This article is reprinted with permission from Geopolitical Futures.
Last week, I gave a birds-eye view of how Russian military policy and NATO’s Eastern European military policy shape each other. This week, I’d like to home in on the areas in which those policies would converge, starting with the Suwalki Gap.
The Suwalki Gap
The frequently cited Suwalki Gap is the only communication route connecting Poland – the operational base of NATO and the U.S. – to the Baltic states, which abut Russia and thus are vulnerable to Moscow’s military advances. This narrow area is essential to sustaining NATO cohesion and guaranteeing the collective security afforded by NATO. In military terms, NATO’s Line of Communication, or LOC, through the gap is extremely difficult to establish and maintain; it traverses a challenging terrain over a long distance, from Warsaw to Tallinn, and since it is flanked by Belarus and Kaliningrad, it is vulnerable to Russian anti-access/area denial assets. (Indeed, the importance of Belarus and Kaliningrad cannot be overstated. They affect NATO’s general strategy, the escalation ladder, nuclear aspects, political dimension, cohesion of the alliance, and so on.)
However, the Suwalki Gap is less important to Poland – whose independence would remain intact even if Russia invaded the Baltics – than it is to Latvia, Lithuania and Estonia. And it is far less important than the Smolensk Gate – more on that in a moment. The Baltic states are like three pieces of meat on a skewer comprising a single road route from Poland that passes through terrain less than 90 kilometers (60 miles) wide at its narrowest point. The fact that a single LOC can be cut by a potentially hostile Russian force, therefore, demands an analysis of what it would take to discourage Russian aggression.
The Smolensk Gate
The Smolensk Gate is situated between the Dnieper and Dzwina river systems in an area that has historically been the primary avenue of invasion from Russia to Poland. The terrain itself channels the movement of military forces, rendering it the most strategic area in Central and Eastern Europe and making Belarus a key element of the geostrategic architecture of Central and Eastern Europe.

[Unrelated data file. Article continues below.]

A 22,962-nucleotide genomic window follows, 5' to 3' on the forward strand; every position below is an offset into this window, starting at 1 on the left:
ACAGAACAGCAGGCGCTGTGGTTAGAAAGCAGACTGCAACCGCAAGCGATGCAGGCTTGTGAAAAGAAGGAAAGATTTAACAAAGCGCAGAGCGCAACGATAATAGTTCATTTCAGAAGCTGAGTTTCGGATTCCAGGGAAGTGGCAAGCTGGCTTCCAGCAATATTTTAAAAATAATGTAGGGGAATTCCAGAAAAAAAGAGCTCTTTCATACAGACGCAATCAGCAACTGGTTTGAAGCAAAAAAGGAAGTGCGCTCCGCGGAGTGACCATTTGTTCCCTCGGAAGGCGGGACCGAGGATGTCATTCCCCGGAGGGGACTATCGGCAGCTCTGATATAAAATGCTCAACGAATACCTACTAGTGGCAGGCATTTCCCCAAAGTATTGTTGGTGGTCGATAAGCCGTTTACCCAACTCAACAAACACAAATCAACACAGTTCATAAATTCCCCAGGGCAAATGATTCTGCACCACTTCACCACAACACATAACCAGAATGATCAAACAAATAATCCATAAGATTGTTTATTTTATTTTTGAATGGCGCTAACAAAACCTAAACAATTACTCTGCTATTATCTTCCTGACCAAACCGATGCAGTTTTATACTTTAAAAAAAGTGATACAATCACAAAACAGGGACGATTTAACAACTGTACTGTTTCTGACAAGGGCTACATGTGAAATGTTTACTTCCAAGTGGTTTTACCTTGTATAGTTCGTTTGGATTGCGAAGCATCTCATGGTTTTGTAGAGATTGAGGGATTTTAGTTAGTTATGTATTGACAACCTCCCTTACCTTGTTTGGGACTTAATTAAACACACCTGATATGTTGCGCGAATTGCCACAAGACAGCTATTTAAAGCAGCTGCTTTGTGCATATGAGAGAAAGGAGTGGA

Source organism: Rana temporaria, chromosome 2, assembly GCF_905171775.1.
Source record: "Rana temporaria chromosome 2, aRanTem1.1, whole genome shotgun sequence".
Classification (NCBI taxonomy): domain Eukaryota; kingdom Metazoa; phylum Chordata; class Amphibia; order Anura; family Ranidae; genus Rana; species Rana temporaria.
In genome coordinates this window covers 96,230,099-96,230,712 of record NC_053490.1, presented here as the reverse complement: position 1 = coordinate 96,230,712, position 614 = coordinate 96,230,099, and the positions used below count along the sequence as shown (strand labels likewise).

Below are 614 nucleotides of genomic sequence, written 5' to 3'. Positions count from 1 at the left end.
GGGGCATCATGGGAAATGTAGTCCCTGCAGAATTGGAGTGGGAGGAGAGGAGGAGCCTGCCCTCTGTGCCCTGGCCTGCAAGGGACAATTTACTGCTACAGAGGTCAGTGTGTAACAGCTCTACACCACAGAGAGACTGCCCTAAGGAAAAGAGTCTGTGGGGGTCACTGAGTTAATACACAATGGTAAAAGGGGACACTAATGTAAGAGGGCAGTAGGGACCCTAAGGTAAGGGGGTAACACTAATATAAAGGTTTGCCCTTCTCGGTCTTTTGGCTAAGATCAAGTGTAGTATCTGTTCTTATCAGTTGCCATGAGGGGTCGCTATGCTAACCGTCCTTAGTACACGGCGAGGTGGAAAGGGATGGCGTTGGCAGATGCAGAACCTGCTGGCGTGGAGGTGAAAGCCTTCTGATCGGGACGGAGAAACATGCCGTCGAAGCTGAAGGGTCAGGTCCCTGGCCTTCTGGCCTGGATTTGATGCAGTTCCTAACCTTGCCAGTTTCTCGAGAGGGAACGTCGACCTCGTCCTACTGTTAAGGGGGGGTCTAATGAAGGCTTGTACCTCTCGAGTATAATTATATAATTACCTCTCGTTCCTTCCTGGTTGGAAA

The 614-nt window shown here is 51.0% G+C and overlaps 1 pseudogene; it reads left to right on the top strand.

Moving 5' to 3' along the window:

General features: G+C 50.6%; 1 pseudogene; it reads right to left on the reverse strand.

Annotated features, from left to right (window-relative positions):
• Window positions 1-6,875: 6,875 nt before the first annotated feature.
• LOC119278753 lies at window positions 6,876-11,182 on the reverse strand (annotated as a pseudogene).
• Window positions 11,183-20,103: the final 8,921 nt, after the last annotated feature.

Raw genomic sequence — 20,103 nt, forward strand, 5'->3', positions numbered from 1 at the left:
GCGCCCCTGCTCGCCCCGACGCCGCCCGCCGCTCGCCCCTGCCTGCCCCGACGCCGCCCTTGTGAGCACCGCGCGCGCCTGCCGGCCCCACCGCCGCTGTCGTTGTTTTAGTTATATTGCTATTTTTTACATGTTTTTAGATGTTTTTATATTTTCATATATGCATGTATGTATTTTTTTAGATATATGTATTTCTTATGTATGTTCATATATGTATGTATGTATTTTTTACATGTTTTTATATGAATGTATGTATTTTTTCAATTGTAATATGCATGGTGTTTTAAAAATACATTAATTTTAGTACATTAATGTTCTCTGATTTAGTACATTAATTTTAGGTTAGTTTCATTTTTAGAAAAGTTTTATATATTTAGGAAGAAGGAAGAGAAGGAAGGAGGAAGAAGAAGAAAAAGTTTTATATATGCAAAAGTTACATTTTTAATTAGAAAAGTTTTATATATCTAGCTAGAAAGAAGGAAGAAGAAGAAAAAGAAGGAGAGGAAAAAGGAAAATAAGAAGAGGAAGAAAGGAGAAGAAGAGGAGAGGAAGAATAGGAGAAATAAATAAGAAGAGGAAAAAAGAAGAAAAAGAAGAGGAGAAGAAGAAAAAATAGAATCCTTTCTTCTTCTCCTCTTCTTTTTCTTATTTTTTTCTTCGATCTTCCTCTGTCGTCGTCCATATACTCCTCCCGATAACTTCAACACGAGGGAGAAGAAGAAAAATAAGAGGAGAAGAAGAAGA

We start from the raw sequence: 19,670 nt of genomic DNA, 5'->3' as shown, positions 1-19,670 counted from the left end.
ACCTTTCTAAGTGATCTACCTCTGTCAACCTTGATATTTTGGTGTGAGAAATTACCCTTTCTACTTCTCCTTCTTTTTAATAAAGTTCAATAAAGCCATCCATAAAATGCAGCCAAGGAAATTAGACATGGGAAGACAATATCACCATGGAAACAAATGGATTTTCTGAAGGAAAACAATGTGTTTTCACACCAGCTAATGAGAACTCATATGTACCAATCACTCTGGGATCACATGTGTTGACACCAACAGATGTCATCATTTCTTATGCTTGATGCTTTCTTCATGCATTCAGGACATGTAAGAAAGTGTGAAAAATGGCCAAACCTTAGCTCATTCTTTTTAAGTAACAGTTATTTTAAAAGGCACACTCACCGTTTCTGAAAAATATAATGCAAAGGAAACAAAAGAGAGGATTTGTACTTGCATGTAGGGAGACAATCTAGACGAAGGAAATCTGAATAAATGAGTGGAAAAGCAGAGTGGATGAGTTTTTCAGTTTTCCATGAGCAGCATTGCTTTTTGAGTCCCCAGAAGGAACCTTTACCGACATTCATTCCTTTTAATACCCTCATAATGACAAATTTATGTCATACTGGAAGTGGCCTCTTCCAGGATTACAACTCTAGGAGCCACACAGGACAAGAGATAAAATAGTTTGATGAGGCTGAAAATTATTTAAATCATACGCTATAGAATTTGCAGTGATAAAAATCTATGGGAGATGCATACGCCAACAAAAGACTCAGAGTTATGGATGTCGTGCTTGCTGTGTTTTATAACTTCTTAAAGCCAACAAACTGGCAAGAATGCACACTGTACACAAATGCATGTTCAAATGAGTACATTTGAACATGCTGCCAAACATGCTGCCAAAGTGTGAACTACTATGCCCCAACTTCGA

For Poland, the Smolensk Gate makes the Baltic states a secondary area of operation in any major confrontation with Russia. Poland is most vulnerable on this axis, as is Russia. Essentially, Belarus serves as the potential battlefield. NATO security policy in Eastern Europe must take this reality into account since it decouples the interests of Poland from the U.S. and the Baltic states. Russian military theorists understand as much, hence the 2016 formation of the powerful 1st Guards Army at the entrance to the Smolensk Gate. This single Russian army has more offensive weapons than all of the Baltic states, Poland, Germany, Belgium, the Netherlands and Luxembourg combined. The covering force on this axis consists of one skeleton Polish brigade and one Polish cavalry regiment. Behind the 1st Guards Tank Army is the 20th Guards Army, which is currently being organized and which will have equally substantial firepower.
Eastern Europe is less a conventional flank than it is a strategic region with three fronts: the Baltics, Belarus and Ukraine, with Poland, to borrow a term from Carl von Clausewitz, serving as its center of gravity. NATO force deployment will determine the course of any war and thus the fate of the Baltic states, Poland and Belarus. While NATO military planners are focused on the operational-tactical issues, the alliance needs to also conceptualize the geostrategic aspects of Russian coalitional warfare plans.
To be sure, those plans exist. Since 1999, three Russian Zapad military exercises have simulated invasions of the Baltic states and Poland. Russia’s 6th Army, too, has frequently practiced invading them. Moscow has recently reinforced the 6th Army with additional self-propelled multiple rocket-launcher systems and practiced massive notional fire-strikes against the Baltic states. As part of its force package against the Baltic states, the Russians have added artillery to the 76th Air Assault Division at Pskov.